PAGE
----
What’s causing his strikeout drop?

There’s really three good ways to strike out less. Let’s see if he’s doing them.

1. Is he making more contact?

No. You’d think it’s “yes,” but it’s not “yes,” it’s “no.” Entering Tuesday’s game, Sánchez had made contact on 70% of swings. His career rate is 72%. Last year, it was 69%. This mostly isn’t it.

2. Is he being more aggressive?

Soft of. You can’t strike out if you aren’t in two-strike counts, after all. That would be a good way to not strike out. And wouldn’t you know it: He’s actually finding himself in two-strike counts less than he ever has before, at just 23% entering Tuesday, and down from 32% last year. This explains a lot of the whiff decrease.

But … he’s actually swinging at the first pitch a career low in 2021. And he’s not swinging more overall. Instead, the real answer here seems to be with our third idea:

3. Is he making better swing decisions?

Yes. A lot. It’s early, obviously, but still. Part of the reason his first-pitch swing rate is down is because he’s seeing fewer strikes on the first pitch, a career low. His rate of swings at pitches outside the zone is a career best 20.5%, well down from last year’s 28.8%. His rate of swings inside the zone is a career best 68.1%, well up from last year’s 61.1%. Better swing decisions lead to better swing outcomes.

Now: is that a fluke? We’re certainly not saying this is proof that any of this lasts all season. But we do know that he went to work immediately after the end of last year’s disappointing campaign.

“Sánchez said that the coaches stressed keeping his weight back, placing more pressure on his right leg to let the pitch travel further, then striking the ball with a compact swing,” wrote MLB.com’s Bryan Hoch. “The batting-practice homers littering a grassy area beyond the left-field wall of a practice field suggest that Sánchez is applying those suggestions well.”

In February, former Major Leaguer Trevor Plouffe, who hit 106 home runs over a nine-year career, broke down Sánchez’ swing in a video segment, and came away with the opinion that his timing was off against fastballs. That makes sense; Sánchez in 2020 struggled badly against velocity, to the point that teams early in 2021 are throwing him heaters more than they ever have before, up to 65%.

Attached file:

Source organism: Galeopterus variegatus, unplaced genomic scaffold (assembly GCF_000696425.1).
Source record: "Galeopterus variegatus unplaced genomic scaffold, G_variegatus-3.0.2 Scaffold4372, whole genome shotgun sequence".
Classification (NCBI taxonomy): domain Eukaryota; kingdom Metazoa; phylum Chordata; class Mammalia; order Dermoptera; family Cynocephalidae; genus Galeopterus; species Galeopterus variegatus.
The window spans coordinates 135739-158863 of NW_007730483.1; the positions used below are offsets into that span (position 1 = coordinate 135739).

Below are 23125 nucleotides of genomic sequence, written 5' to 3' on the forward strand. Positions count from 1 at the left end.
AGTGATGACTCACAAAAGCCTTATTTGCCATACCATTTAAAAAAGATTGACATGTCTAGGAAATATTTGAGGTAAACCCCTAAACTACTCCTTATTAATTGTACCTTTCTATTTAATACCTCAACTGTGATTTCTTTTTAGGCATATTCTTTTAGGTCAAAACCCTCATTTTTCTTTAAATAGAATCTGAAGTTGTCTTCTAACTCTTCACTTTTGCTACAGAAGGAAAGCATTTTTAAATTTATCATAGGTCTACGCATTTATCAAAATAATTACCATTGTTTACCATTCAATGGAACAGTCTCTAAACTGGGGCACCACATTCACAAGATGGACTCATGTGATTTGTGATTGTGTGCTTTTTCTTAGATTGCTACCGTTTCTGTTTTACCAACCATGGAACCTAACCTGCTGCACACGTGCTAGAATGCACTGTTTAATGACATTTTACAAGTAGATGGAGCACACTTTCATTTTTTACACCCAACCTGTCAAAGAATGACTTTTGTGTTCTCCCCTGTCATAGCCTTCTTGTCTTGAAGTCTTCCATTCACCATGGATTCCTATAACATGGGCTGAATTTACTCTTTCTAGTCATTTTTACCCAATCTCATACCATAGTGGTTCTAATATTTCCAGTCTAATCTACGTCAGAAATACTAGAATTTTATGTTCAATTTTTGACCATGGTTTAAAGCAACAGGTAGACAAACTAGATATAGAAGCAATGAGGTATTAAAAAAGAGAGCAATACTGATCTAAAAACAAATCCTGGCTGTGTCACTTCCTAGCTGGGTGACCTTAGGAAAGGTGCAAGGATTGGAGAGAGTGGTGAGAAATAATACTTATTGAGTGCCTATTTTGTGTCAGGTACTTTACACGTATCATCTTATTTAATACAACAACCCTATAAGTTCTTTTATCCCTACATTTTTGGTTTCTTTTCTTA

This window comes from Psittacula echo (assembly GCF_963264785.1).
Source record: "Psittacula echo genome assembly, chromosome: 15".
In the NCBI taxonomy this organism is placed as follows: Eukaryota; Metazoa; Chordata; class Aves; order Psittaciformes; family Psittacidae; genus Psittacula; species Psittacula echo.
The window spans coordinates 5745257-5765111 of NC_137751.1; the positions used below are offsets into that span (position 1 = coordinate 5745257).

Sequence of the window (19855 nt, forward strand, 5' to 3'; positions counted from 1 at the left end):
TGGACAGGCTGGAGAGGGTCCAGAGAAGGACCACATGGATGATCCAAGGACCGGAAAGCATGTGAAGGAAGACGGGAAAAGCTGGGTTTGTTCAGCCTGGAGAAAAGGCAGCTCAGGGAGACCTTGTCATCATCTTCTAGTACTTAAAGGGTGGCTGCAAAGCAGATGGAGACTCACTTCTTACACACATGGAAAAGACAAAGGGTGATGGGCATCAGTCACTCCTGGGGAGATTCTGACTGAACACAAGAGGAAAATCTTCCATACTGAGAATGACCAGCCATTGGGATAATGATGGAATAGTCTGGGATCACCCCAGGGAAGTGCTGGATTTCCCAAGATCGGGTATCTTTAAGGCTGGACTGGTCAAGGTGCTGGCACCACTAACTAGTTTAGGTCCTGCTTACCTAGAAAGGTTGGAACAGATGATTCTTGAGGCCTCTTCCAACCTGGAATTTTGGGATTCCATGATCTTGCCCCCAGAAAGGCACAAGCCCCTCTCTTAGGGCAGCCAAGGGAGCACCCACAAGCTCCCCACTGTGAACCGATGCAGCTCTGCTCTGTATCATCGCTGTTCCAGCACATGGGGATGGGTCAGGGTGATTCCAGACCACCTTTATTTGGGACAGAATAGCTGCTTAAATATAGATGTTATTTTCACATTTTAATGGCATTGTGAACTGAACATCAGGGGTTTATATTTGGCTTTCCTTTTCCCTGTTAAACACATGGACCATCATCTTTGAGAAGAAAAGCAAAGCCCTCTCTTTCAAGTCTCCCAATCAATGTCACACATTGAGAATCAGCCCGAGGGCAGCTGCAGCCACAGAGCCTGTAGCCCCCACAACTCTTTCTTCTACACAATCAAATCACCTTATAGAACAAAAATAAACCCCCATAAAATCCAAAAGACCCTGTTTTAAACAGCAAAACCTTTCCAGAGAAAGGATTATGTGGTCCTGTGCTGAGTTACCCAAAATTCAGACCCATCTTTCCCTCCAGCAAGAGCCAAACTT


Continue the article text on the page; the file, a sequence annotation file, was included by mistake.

The problem is, we wanted to show you here big evidence that Sánchez was changing that leg kick to improve his pitch recognition and recognize fastballs better. But after reviewing a bunch of video, it’s hard to say that’s true. Can you see much difference in the stills below, each at home against righty Blue Jays pitchers?

We can’t. That’s a little worrisome, because the big problem for Sánchez has long been an ability to catch up to elite velocity. Against pitches 95 MPH and higher in 2016-’18, he whiffed on 26% of his swings. From 2019-’21, it’s nearly 41%, including swinging through four of seven in 2021.

If that’s still a weakness, teams will figure it out quickly, because there’s no shortage of hard-throwing arms out there. But even so, Sánchez has still managed to strike out far less than he did last year, and far less than he’s done in 85% of the rest of his career. Good swing decisions go a long way there. It helps to not get yourself out. It might help you get pitches you’d rather be swinging at than the ones you know you can’t catch up to. Either way, after last year? It’s a reassuring start. It’s one he badly needed.